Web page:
Pieter Halenbeek (KVK): “We are the first public organization where business and IT are one”


The Dutch Chamber of Commerce (KVK) has changed in recent years from a traditional executive body with a large IT organization to an agile data company, where most of the IT people are part of the business. These changes show the hand of seasoned CIO Pieter Halenbeek, recently nominated for the CIO of the Year Award.

What is currently the most significant task facing your organization?
“Essential right now is our legacy program. We have a Trade Register that is forty years old. Over ten years ago, we built a new register, but the completion of that has come under pressure due to the daily demand for new functionalities, which often have to do with digitization. Hence, the old Trade Register is still ‘on’. When I came here in 2019, there was a critical report from the ICT Review Office; we had to finish the new system to turn off the old one. I have prioritized that in recent years; about 30 percent of our total capacity is spent on that. In 2024, we are going to turn off the old system.”

“The second task is security and continuity. If KVK is down for a day, like the other day with a DDoS attack, then planes are grounded because export documents are unavailable. We invest a lot in continuity and security and continuously seek improvement.”

“The next challenge is the Trade Register 2.0. Together with the ministry of EZK, a vision has been developed to seek a better balance between open data – necessary to do business safely and responsibly – and the need to shield sensitive data.”

What role do IT, data, and digitization play, and what is your angle on this as a leader?
“In 2019, there were 22 directors, of which one was the director of IT – me. I got chastised because IT never delivered. IT was an enabler for the business – they asked, and we obliged. In recent years, we have undergone an agile transformation in which business and IT have come together through a Spotify-inspired model. With us, IT has become the business’ IT.”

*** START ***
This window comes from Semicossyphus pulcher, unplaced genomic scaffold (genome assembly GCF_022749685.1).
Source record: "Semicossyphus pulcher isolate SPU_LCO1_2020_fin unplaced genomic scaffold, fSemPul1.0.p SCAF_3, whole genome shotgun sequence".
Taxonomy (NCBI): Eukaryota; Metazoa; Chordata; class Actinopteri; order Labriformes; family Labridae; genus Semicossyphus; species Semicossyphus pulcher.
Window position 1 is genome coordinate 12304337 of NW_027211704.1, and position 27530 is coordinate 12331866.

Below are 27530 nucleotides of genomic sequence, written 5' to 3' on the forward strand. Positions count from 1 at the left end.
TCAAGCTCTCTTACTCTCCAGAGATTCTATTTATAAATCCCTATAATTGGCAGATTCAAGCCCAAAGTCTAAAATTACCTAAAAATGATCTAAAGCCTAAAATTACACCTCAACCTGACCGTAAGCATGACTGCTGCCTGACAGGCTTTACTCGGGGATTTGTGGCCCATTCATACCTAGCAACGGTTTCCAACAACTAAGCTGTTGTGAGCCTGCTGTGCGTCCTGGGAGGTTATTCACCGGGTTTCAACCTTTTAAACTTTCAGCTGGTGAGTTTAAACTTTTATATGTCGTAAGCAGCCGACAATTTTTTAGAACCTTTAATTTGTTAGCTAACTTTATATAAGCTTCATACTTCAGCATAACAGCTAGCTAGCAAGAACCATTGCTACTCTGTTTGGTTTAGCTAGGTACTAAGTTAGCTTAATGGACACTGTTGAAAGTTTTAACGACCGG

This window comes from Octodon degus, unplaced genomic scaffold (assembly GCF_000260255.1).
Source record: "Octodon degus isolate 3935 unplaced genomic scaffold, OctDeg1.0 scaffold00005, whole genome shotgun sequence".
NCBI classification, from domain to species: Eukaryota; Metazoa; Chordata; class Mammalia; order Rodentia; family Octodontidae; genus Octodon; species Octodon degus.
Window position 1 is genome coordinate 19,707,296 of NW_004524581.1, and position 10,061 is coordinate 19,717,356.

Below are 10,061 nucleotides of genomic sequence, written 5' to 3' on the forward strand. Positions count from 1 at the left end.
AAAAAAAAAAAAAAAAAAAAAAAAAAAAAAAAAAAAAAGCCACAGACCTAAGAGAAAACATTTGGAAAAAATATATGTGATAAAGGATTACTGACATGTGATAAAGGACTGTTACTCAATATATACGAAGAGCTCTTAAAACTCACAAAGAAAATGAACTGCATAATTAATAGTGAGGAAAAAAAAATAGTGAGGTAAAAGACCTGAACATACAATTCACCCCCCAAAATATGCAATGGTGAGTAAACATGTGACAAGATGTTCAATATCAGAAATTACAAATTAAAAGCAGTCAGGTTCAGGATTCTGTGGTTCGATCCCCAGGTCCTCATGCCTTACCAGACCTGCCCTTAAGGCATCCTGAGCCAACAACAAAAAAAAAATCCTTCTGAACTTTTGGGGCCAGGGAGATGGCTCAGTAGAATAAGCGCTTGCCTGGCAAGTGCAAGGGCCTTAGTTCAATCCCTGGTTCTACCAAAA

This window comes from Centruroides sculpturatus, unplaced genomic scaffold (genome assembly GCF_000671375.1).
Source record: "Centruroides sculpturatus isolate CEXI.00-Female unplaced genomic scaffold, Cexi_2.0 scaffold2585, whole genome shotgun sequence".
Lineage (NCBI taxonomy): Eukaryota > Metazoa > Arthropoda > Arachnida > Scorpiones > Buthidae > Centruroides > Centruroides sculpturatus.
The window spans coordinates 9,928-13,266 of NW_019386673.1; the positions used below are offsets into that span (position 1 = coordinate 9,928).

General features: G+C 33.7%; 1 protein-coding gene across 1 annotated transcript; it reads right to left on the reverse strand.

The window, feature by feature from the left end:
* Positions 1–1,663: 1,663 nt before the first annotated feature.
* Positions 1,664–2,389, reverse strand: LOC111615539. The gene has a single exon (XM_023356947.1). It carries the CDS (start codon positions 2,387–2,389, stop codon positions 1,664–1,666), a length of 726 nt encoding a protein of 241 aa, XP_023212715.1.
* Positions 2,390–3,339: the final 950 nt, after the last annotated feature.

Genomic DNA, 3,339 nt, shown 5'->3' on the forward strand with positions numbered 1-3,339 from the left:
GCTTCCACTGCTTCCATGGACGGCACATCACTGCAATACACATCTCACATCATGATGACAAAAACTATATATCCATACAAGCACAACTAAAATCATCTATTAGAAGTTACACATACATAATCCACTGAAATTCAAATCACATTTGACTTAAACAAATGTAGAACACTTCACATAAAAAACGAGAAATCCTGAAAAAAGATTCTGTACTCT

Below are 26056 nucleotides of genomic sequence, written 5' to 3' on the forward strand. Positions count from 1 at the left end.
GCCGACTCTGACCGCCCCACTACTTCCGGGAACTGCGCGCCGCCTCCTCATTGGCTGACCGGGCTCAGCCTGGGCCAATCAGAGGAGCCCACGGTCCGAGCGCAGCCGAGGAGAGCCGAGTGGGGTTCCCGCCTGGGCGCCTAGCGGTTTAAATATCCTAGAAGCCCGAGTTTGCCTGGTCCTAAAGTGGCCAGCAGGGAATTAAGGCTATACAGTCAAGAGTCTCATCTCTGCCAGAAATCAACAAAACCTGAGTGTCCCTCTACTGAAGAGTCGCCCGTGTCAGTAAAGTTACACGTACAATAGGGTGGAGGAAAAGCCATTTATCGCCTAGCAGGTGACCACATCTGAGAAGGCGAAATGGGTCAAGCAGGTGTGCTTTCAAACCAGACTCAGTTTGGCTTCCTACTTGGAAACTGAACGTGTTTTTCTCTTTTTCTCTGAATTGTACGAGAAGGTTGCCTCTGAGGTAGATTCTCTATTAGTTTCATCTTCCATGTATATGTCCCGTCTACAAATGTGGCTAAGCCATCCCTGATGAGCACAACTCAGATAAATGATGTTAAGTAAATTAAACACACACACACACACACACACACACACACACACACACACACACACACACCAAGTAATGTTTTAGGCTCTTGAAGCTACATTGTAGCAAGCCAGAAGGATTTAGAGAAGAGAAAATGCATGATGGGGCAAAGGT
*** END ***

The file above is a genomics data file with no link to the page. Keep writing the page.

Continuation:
“I had a prominent role as a “quartermaster” in transforming an agile organizational structure. Four hundred of the 600 IT professionals are now with the business; 35 of the 50 IT teams are under the business directors, and the remaining 15 teams are for support and facilitation, such as workplace management, the Security Operations Center, and Platform Services.”

The importance of IT in the organization has grown tremendously. All customer processes are now digitized, except the collection of a Chamber of Commerce number by start-ups, where identification from our gatekeeper function is still required.”

“It’s incredibly fun to tell other organizations about working with customer journeys and value streams”

“We no longer see ourselves as a public administrative organization but as a data company. Data is everything for us. We have also positioned the CDO at the same level as the CIO because we consider them at least as important as the CIO.”

What are you proud of?
“I stood on stage at the Gartner Symposium in Barcelona last year and discussed our transformation. It’s also incredibly fun to tell other organizations about working with customer journeys and value streams. Organizations also visit us, and the highlight is usually a visit to our corporate and decentralized Obeyas, where all the initiatives and Epics in the organization are transparently visible, and I’m proud of that.”

“IT has become everyone’s. I am thrilled and proud of that, too.”

What challenges do you still face as a leader, and how will you try to solve them?
“We give product owners a lot of mandate and freedom. And when things don’t go the way you would like or have been agreed upon, we must not fall into the old thinking of controlling and reporting other than working with the Obeya. I sometimes find that a challenge as a leader.” But, of course, the same goes for me. I get a lot of freedom and responsibility from the Board of Directors, and sometimes things don’t go my way, but I always try to sound the alarm in a timely manner if something is not going to work.”

You hope to create a culture where you talk openly about successes but also about things that are not going well. I find that we still need to work on creating a safe culture. Structure and processes you put in place in six months, so to speak, but changing the culture takes more time.”

What is your motto? Do you have any tips for your peers?
“I always say: a little better every day – continuous improvement. I regularly look back a year and analyze the successes and learning points achieved. That, in turn, gives me confidence in the successes we can achieve in the coming year. So you can gain confidence in future successes through past results.”

“IT is often still somewhat tucked away in organizations. My advice is to make IT everybody’s. After all, the world is becoming digital.”